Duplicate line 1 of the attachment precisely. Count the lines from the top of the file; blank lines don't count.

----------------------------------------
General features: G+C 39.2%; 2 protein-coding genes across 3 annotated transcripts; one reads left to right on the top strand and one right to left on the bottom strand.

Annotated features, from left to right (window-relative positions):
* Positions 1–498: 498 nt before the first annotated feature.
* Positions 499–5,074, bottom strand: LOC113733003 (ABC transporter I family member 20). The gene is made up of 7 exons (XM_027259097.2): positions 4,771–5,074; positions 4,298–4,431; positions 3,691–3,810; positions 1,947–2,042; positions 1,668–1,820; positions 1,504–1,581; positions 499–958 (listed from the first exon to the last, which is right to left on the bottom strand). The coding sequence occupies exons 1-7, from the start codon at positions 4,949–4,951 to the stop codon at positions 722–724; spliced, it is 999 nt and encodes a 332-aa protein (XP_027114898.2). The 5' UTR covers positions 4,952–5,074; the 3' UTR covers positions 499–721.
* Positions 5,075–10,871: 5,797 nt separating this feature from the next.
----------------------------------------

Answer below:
General features: G+C 39.2%; 2 protein-coding genes across 3 annotated transcripts; one reads left to right on the top strand and one right to left on the bottom strand.